If you’ve bought a condo and are hoping to upgrade to a single-family home someday, you may end up waiting longer than you expected.
According to a report from CIBC World Markets, the long run-up in Canadian house prices is making it harder and harder for families to move up to their dream home.
At the same time, tighter mortgage rules and soaring prices are pushing many young Canadians out of the housing market, CIBC economist Benjamin Tal wrote in the report.
The home ownership rate among Canadians aged 25 to 35 fell to 50 per cent this year, from 55 per cent in 2012, the report said. The rate remained stable for those over 35.
But the run-up in house prices in recent years means that many households are unable to make the jump from starter home to dream home.
That’s because prices have been rising faster at the higher end of the housing market than they have been at the lower end of the market, Tal wrote, meaning the spread between house prices is growing.
“In other words, regardless of what your starting point is, and by how much your property has appreciated, the desired move-up target is getting further and further out of reach,” Tal wrote.
This phenomenon is most pronounced in Calgary, Edmonton, Ottawa and Toronto, Tal said. In Vancouver, almost all of the increase in single-family home prices has been in the $1.1-million-plus range, Tal noted, meaning “upgrade options in the city are becoming even less affordable.”
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This problem doesn’t seem to exist at the very top end of the housing market, which Tal notes is the only segment of the housing market to see an increase in listings recently.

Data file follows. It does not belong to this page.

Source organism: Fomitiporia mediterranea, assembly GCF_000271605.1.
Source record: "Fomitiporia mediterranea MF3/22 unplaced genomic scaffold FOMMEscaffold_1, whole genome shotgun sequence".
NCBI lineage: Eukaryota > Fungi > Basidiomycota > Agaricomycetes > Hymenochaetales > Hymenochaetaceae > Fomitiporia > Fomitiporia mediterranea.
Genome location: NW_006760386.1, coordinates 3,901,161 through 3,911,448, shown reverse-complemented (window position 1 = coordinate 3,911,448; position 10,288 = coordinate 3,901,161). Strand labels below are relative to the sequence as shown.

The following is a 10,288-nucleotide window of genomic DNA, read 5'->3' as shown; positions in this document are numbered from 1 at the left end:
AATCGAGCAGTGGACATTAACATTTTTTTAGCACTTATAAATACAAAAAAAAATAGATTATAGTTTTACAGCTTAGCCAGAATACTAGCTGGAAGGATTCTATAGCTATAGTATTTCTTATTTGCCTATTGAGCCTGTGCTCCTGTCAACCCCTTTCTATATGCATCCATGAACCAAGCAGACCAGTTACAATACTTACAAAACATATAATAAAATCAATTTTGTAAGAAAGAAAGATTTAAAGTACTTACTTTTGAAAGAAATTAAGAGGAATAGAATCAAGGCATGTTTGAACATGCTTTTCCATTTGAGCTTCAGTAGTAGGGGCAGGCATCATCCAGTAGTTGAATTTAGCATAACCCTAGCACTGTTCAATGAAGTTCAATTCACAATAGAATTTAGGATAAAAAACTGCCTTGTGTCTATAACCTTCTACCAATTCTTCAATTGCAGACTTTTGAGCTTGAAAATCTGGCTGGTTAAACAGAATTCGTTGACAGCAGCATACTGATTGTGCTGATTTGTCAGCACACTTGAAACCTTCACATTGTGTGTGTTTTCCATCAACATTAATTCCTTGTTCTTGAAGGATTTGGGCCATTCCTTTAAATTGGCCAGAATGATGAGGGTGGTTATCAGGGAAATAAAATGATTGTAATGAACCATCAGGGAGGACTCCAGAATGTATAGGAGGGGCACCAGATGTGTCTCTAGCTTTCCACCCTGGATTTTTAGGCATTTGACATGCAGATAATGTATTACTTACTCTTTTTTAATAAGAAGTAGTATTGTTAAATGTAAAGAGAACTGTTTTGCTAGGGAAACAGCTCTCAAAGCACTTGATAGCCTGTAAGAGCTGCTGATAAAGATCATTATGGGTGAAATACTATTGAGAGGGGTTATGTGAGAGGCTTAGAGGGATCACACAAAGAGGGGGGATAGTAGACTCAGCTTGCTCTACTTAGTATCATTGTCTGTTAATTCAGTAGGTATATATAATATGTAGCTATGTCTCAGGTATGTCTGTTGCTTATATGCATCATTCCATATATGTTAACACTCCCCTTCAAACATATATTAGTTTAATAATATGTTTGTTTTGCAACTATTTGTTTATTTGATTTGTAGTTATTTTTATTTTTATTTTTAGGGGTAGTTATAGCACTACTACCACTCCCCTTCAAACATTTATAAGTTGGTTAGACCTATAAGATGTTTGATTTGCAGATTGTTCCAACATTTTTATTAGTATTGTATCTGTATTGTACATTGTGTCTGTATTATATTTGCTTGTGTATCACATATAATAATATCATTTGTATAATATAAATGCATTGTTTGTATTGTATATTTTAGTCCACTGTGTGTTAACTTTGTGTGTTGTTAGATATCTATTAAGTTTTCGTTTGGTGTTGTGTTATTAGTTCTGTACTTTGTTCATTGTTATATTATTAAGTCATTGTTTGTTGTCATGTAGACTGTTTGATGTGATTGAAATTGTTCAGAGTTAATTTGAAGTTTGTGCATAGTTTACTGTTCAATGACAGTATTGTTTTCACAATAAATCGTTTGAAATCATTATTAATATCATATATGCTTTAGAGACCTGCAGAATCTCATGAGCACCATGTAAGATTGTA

So instead of moving up, Canadians are renovating the homes they already own instead, Tal said. Home renovations now account for nearly 46 per cent of residential investment, the highest percentage on record.
But the fact more Canadians are staying put in the homes they own mean fewer are selling low-end homes, which will mean a tighter supply of low-end homes, Tal predicts. That should support prices at the lower end of the housing market.
“The higher end segment of that market appears to be more vulnerable to price adjustments,” he wrote.
Tal sees the condo boom in some of the country’s largest cities as having had a “stabilizing effect” on the housing market, giving new home buyers more options as single-family home prices grew out of reach.
All the same, the cycle of starter home and move-up home that dominated Canada’s real estate market “is breaking,” Tal concludes.
The CIBC report came the same week as conflicting new data on Canada’s residential real estate market. StatsCan on Monday reported a record high number of building permits issued, but Canada Mortgage and Housing Corp. said Tuesday that housing starts fell unexpectedly.